Interning at the OSCE: Chlöe Shahinian

My name is Chlöe Shahinian and I am a Master’s student in Political Science specializing in the sub-field of international relations as well as a recipient of this year’s Susan Casey Brown Fund for McGill, McGill International Experience Awards. I would like to sincerely thank Mr. Brown and the MIEA founders for the support which made the internship that I undertook this summer a possibility. I am certain that the experiences and skills which I gained in my internship will stay with me as I continue my academic studies and eventually pursue a career in the legal field.


This summer I was privileged to be offered the position of Policy Intern at the Delegation of Canada to the Organization for Security and Cooperation in Europe (OSCE), which is the largest regional security organization in the world under Chapter VIII of the United Nations Charter. As you can imagine, for a student specializing in international relations with an interest in pursuing a career in international law, this is nothing short of a dream come true. In pursuing this internship, my hope was to acquire a deeper understanding of inter-state interactions within a multilateral framework and experience first-hand the inner workings of a diplomatic mission.


Chloe holding a cup of coffee in front of her computer
Chlöe began each morning of her internship with the Delegation of Canada to the Organization for Security and Cooperation in Europe in Vienna by checking her overnight emails
In my capacity as Policy Intern for the delegation, no two weeks were alike and the tasks that I took on were greatly varied. I was asked to attend meetings across all three dimensions of the OSCE’s work, and frequently drafted meeting reports that were shared with delegation staff and staff at Global Affairs Canada. Moreover, I had the opportunity to work on a long-term project for the delegation which looked at gender language employed in past OSCE commitments as a means of developing a strategy for the delegation’s prioritization of specific gender language in future negotiations. My assigned work strengthened skills which I already possessed and honed my research skills, which will be essential as I undertake work on my Master’s thesis.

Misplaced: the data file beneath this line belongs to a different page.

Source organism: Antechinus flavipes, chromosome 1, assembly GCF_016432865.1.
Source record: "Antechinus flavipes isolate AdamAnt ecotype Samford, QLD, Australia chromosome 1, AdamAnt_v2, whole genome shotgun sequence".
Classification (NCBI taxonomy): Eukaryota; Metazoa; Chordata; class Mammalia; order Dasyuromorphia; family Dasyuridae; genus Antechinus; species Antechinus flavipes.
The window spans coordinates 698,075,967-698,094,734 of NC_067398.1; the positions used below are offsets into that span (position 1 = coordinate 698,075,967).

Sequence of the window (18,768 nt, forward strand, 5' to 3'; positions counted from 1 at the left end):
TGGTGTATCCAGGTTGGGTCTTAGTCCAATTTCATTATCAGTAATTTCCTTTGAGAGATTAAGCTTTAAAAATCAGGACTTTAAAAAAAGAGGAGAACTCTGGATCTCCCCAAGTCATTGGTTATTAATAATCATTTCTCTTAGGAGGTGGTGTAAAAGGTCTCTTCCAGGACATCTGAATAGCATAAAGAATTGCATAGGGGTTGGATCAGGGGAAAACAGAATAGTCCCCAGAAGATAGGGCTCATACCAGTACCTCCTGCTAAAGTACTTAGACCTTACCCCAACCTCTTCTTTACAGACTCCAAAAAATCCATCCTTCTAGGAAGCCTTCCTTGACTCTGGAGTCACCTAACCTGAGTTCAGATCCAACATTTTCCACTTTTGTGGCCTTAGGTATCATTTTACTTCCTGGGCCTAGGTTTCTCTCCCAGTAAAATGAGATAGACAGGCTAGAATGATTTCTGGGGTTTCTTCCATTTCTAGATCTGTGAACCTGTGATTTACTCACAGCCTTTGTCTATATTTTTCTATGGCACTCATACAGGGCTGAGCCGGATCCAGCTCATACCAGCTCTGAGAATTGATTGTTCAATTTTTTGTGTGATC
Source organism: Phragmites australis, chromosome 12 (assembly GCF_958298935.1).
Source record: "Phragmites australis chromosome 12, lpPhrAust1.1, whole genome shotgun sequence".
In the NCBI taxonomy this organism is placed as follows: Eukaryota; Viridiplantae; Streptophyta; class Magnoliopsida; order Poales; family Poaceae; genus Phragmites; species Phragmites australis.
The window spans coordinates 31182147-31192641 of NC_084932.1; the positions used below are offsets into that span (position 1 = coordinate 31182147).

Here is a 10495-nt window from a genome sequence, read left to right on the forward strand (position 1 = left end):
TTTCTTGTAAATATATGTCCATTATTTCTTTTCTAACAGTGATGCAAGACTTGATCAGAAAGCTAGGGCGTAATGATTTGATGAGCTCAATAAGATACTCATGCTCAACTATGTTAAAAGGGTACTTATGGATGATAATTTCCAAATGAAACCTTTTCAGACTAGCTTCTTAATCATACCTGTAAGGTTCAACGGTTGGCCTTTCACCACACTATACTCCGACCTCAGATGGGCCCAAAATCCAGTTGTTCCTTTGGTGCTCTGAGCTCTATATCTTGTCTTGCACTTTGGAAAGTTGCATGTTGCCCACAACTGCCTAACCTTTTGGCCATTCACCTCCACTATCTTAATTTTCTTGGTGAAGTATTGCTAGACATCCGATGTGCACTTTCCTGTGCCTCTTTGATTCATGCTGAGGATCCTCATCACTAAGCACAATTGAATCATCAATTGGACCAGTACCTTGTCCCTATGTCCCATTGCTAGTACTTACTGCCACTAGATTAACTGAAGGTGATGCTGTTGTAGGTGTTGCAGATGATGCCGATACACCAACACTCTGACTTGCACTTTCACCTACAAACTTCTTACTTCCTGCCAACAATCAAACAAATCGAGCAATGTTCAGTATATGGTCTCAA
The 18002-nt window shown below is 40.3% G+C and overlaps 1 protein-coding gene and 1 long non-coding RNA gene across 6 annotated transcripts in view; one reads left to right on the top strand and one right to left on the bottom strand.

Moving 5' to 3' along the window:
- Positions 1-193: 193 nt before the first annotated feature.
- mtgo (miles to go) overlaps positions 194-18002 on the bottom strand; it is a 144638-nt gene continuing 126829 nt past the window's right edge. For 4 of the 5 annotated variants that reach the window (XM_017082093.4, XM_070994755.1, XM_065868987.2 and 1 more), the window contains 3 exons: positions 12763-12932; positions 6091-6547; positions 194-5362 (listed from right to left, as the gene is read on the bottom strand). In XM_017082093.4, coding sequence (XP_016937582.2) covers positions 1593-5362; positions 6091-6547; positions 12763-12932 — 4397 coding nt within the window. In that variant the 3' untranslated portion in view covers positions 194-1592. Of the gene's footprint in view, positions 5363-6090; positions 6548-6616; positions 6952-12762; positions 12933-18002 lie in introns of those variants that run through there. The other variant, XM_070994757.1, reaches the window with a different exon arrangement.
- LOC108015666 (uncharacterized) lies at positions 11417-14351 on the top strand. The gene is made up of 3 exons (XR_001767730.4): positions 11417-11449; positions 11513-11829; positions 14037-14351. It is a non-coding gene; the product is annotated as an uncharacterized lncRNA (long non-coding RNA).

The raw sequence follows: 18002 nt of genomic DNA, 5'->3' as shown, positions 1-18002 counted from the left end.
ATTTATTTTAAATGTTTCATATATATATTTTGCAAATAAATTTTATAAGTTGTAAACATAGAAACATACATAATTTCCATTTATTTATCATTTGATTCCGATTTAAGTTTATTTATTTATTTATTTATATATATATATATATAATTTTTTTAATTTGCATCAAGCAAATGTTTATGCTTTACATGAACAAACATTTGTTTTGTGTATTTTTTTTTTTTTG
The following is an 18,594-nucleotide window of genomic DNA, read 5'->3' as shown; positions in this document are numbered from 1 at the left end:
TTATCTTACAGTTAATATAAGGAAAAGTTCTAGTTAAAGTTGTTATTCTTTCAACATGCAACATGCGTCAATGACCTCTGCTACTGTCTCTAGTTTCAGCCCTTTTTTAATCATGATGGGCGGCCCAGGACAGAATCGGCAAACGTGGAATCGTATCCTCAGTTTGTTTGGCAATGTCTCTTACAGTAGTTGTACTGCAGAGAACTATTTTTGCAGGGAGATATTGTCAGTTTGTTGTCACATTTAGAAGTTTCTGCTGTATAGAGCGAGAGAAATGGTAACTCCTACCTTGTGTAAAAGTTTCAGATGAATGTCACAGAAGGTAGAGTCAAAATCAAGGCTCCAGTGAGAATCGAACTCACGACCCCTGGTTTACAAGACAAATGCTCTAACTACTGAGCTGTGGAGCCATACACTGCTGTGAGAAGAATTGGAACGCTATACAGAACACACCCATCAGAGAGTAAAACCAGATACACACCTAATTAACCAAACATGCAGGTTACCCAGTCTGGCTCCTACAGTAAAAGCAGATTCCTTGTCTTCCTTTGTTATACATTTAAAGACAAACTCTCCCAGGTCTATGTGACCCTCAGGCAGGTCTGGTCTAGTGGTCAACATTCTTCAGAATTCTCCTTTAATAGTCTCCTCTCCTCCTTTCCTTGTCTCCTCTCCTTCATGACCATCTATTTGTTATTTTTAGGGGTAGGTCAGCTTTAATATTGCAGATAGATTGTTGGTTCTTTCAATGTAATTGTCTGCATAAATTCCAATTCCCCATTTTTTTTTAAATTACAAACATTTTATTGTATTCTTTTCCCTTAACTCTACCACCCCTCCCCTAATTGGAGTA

Given that I also undertook this internship for academic credit, I look forward to working on my internship-affiliated research project in the Fall, with Political Science department’s Professor Fernando Nuñez-Mietz. The work which I did on the question of gender language for the delegation intersects interestingly with the research project I hope to undertake that will look at LGBTQ+ rights compliance in Eastern Europe.


While a virtual internship brought new and unprecedented challenges, including navigating a six-hour time difference with the delegation in Vienna, I am proud of all that I accomplished throughout the internship and the fact that I surpassed the expectations that I had for myself. My exposure to the work of the OSCE, specifically in terms of human rights promotion and supporting law-based solutions to ongoing issues such as violence against women and trafficking in human beings, reinforced my own interest in studying international law. Furthermore, working on a long-term project for the delegation shed light on the intricacies of the delegation’s approach to preparing for diplomatic negotiations.

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